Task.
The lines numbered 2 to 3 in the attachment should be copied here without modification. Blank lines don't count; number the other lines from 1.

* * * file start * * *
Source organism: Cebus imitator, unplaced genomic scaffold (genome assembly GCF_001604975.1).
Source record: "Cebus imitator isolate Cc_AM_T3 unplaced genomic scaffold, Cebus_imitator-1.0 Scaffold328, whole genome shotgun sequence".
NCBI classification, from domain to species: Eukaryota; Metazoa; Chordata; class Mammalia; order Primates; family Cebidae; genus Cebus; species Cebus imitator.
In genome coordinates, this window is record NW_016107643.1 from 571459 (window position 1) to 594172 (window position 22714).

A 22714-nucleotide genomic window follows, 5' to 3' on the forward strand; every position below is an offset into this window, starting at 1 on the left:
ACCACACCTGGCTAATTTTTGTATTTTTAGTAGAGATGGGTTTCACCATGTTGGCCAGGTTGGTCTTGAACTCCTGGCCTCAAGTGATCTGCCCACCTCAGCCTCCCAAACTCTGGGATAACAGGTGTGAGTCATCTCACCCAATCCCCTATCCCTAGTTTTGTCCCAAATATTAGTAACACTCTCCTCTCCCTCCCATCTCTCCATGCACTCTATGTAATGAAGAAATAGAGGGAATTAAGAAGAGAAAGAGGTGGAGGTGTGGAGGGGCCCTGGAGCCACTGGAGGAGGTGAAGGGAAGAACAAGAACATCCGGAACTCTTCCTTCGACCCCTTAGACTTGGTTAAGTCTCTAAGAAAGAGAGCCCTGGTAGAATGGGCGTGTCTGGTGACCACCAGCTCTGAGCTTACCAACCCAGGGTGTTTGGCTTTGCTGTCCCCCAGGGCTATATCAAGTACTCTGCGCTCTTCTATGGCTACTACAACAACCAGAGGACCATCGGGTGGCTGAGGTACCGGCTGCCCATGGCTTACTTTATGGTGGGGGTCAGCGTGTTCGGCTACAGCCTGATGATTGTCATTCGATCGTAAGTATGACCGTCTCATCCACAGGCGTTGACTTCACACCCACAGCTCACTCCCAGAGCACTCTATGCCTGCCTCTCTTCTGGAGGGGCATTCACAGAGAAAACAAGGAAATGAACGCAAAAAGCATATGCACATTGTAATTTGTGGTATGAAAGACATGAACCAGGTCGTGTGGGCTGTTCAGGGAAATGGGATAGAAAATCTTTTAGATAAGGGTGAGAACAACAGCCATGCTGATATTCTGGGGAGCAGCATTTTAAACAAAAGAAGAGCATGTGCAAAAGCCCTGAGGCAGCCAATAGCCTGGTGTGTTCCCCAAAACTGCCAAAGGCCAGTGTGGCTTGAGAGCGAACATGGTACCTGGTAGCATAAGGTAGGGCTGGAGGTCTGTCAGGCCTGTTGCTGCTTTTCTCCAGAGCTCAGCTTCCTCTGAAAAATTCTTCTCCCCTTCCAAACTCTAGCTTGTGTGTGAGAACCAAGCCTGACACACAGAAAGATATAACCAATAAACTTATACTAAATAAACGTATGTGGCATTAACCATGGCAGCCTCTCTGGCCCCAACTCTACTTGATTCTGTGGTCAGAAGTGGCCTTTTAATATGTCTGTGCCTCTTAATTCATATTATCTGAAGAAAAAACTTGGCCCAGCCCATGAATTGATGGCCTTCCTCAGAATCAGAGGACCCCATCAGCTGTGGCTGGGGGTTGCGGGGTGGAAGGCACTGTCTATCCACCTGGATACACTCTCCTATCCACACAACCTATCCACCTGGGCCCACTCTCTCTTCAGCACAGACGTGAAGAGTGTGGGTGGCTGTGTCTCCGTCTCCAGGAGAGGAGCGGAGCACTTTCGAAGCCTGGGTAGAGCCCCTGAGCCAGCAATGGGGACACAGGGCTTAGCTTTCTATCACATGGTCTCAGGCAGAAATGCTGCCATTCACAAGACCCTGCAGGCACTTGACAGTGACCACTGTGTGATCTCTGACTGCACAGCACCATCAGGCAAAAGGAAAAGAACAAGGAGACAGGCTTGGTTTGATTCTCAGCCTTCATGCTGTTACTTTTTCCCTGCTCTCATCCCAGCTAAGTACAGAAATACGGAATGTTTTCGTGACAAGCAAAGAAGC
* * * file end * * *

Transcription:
Source record: "Cebus imitator isolate Cc_AM_T3 unplaced genomic scaffold, Cebus_imitator-1.0 Scaffold328, whole genome shotgun sequence".
NCBI classification, from domain to species: Eukaryota; Metazoa; Chordata; class Mammalia; order Primates; family Cebidae; genus Cebus; species Cebus imitator.